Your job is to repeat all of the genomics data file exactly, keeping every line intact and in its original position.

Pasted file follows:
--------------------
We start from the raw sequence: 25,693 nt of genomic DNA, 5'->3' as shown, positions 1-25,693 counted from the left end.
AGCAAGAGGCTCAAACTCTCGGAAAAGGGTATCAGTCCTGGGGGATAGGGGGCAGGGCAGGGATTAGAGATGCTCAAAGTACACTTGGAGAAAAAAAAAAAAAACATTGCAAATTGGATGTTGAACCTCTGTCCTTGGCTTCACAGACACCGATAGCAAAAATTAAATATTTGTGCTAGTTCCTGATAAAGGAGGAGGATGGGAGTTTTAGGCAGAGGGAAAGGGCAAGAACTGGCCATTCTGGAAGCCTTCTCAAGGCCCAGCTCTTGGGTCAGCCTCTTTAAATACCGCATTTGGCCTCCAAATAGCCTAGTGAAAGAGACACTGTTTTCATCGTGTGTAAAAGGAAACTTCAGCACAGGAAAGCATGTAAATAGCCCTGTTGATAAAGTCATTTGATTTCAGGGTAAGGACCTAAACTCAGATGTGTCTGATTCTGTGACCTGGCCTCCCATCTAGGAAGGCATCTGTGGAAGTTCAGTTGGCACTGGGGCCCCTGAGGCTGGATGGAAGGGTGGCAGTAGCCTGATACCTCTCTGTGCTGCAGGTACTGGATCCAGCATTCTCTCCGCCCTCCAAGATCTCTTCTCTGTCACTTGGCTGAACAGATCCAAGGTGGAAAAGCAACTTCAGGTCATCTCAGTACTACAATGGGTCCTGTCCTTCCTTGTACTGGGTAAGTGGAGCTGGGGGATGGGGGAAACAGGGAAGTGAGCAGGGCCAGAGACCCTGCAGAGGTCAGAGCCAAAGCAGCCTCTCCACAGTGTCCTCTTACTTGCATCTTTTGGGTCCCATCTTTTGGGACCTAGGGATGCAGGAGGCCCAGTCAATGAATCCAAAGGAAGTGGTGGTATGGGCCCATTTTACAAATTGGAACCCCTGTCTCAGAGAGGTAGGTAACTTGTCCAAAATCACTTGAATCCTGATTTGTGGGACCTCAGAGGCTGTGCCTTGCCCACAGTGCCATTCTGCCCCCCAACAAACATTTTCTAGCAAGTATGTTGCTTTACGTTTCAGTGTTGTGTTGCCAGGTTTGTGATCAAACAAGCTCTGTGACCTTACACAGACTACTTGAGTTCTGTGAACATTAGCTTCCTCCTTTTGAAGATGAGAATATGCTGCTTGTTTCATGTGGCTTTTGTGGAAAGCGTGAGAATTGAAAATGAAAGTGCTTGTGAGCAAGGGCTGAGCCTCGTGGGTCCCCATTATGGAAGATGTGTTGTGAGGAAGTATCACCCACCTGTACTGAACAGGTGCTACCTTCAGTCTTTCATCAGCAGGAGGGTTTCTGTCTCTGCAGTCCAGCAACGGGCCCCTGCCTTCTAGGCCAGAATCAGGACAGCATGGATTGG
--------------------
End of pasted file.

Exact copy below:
We start from the raw sequence: 25,693 nt of genomic DNA, 5'->3' as shown, positions 1-25,693 counted from the left end.
AGCAAGAGGCTCAAACTCTCGGAAAAGGGTATCAGTCCTGGGGGATAGGGGGCAGGGCAGGGATTAGAGATGCTCAAAGTACACTTGGAGAAAAAAAAAAAAAACATTGCAAATTGGATGTTGAACCTCTGTCCTTGGCTTCACAGACACCGATAGCAAAAATTAAATATTTGTGCTAGTTCCTGATAAAGGAGGAGGATGGGAGTTTTAGGCAGAGGGAAAGGGCAAGAACTGGCCATTCTGGAAGCCTTCTCAAGGCCCAGCTCTTGGGTCAGCCTCTTTAAATACCGCATTTGGCCTCCAAATAGCCTAGTGAAAGAGACACTGTTTTCATCGTGTGTAAAAGGAAACTTCAGCACAGGAAAGCATGTAAATAGCCCTGTTGATAAAGTCATTTGATTTCAGGGTAAGGACCTAAACTCAGATGTGTCTGATTCTGTGACCTGGCCTCCCATCTAGGAAGGCATCTGTGGAAGTTCAGTTGGCACTGGGGCCCCTGAGGCTGGATGGAAGGGTGGCAGTAGCCTGATACCTCTCTGTGCTGCAGGTACTGGATCCAGCATTCTCTCCGCCCTCCAAGATCTCTTCTCTGTCACTTGGCTGAACAGATCCAAGGTGGAAAAGCAACTTCAGGTCATCTCAGTACTACAATGGGTCCTGTCCTTCCTTGTACTGGGTAAGTGGAGCTGGGGGATGGGGGAAACAGGGAAGTGAGCAGGGCCAGAGACCCTGCAGAGGTCAGAGCCAAAGCAGCCTCTCCACAGTGTCCTCTTACTTGCATCTTTTGGGTCCCATCTTTTGGGACCTAGGGATGCAGGAGGCCCAGTCAATGAATCCAAAGGAAGTGGTGGTATGGGCCCATTTTACAAATTGGAACCCCTGTCTCAGAGAGGTAGGTAACTTGTCCAAAATCACTTGAATCCTGATTTGTGGGACCTCAGAGGCTGTGCCTTGCCCACAGTGCCATTCTGCCCCCCAACAAACATTTTCTAGCAAGTATGTTGCTTTACGTTTCAGTGTTGTGTTGCCAGGTTTGTGATCAAACAAGCTCTGTGACCTTACACAGACTACTTGAGTTCTGTGAACATTAGCTTCCTCCTTTTGAAGATGAGAATATGCTGCTTGTTTCATGTGGCTTTTGTGGAAAGCGTGAGAATTGAAAATGAAAGTGCTTGTGAGCAAGGGCTGAGCCTCGTGGGTCCCCATTATGGAAGATGTGTTGTGAGGAAGTATCACCCACCTGTACTGAACAGGTGCTACCTTCAGTCTTTCATCAGCAGGAGGGTTTCTGTCTCTGCAGTCCAGCAACGGGCCCCTGCCTTCTAGGCCAGAATCAGGACAGCATGGATTGG